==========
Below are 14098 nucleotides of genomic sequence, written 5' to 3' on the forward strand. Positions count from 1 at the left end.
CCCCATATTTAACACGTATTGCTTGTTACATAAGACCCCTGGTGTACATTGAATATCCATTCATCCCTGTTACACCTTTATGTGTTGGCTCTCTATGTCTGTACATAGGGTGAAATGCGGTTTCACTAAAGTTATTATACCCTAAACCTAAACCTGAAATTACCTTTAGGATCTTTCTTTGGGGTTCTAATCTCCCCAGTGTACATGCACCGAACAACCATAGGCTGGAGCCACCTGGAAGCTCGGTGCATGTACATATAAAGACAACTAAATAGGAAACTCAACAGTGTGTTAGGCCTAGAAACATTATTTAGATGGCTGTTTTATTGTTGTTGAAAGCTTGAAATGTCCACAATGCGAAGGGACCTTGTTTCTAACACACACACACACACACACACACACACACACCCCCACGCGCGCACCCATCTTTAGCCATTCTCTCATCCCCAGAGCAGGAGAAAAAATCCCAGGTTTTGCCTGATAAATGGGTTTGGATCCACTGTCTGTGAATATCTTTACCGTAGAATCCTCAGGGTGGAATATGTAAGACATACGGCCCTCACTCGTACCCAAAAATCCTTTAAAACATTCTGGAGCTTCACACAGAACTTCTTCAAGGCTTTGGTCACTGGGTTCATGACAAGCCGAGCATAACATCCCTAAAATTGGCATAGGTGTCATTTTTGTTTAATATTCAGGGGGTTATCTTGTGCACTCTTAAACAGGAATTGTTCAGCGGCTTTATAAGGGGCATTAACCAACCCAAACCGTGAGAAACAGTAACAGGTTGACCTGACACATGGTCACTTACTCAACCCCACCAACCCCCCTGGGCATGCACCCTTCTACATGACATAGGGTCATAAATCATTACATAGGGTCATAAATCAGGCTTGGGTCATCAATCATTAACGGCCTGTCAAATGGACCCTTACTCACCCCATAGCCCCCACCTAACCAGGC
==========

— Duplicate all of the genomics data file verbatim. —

Below are 14098 nucleotides of genomic sequence, written 5' to 3' on the forward strand. Positions count from 1 at the left end.
CCCCATATTTAACACGTATTGCTTGTTACATAAGACCCCTGGTGTACATTGAATATCCATTCATCCCTGTTACACCTTTATGTGTTGGCTCTCTATGTCTGTACATAGGGTGAAATGCGGTTTCACTAAAGTTATTATACCCTAAACCTAAACCTGAAATTACCTTTAGGATCTTTCTTTGGGGTTCTAATCTCCCCAGTGTACATGCACCGAACAACCATAGGCTGGAGCCACCTGGAAGCTCGGTGCATGTACATATAAAGACAACTAAATAGGAAACTCAACAGTGTGTTAGGCCTAGAAACATTATTTAGATGGCTGTTTTATTGTTGTTGAAAGCTTGAAATGTCCACAATGCGAAGGGACCTTGTTTCTAACACACACACACACACACACACACACACACACCCCCACGCGCGCACCCATCTTTAGCCATTCTCTCATCCCCAGAGCAGGAGAAAAAATCCCAGGTTTTGCCTGATAAATGGGTTTGGATCCACTGTCTGTGAATATCTTTACCGTAGAATCCTCAGGGTGGAATATGTAAGACATACGGCCCTCACTCGTACCCAAAAATCCTTTAAAACATTCTGGAGCTTCACACAGAACTTCTTCAAGGCTTTGGTCACTGGGTTCATGACAAGCCGAGCATAACATCCCTAAAATTGGCATAGGTGTCATTTTTGTTTAATATTCAGGGGGTTATCTTGTGCACTCTTAAACAGGAATTGTTCAGCGGCTTTATAAGGGGCATTAACCAACCCAAACCGTGAGAAACAGTAACAGGTTGACCTGACACATGGTCACTTACTCAACCCCACCAACCCCCCTGGGCATGCACCCTTCTACATGACATAGGGTCATAAATCATTACATAGGGTCATAAATCAGGCTTGGGTCATCAATCATTAACGGCCTGTCAAATGGACCCTTACTCACCCCATAGCCCCCACCTAACCAGGC